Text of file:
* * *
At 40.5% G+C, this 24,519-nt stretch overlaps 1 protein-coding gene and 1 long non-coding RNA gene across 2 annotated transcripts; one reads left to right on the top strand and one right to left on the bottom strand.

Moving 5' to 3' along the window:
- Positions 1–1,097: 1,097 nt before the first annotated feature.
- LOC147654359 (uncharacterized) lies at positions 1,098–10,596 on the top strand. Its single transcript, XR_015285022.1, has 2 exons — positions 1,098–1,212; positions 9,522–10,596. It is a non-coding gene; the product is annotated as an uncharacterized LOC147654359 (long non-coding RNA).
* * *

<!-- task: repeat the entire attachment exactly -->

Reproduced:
At 40.5% G+C, this 24,519-nt stretch overlaps 1 protein-coding gene and 1 long non-coding RNA gene across 2 annotated transcripts; one reads left to right on the top strand and one right to left on the bottom strand.

Moving 5' to 3' along the window:
- Positions 1–1,097: 1,097 nt before the first annotated feature.
- LOC147654359 (uncharacterized) lies at positions 1,098–10,596 on the top strand. Its single transcript, XR_015285022.1, has 2 exons — positions 1,098–1,212; positions 9,522–10,596. It is a non-coding gene; the product is annotated as an uncharacterized LOC147654359 (long non-coding RNA).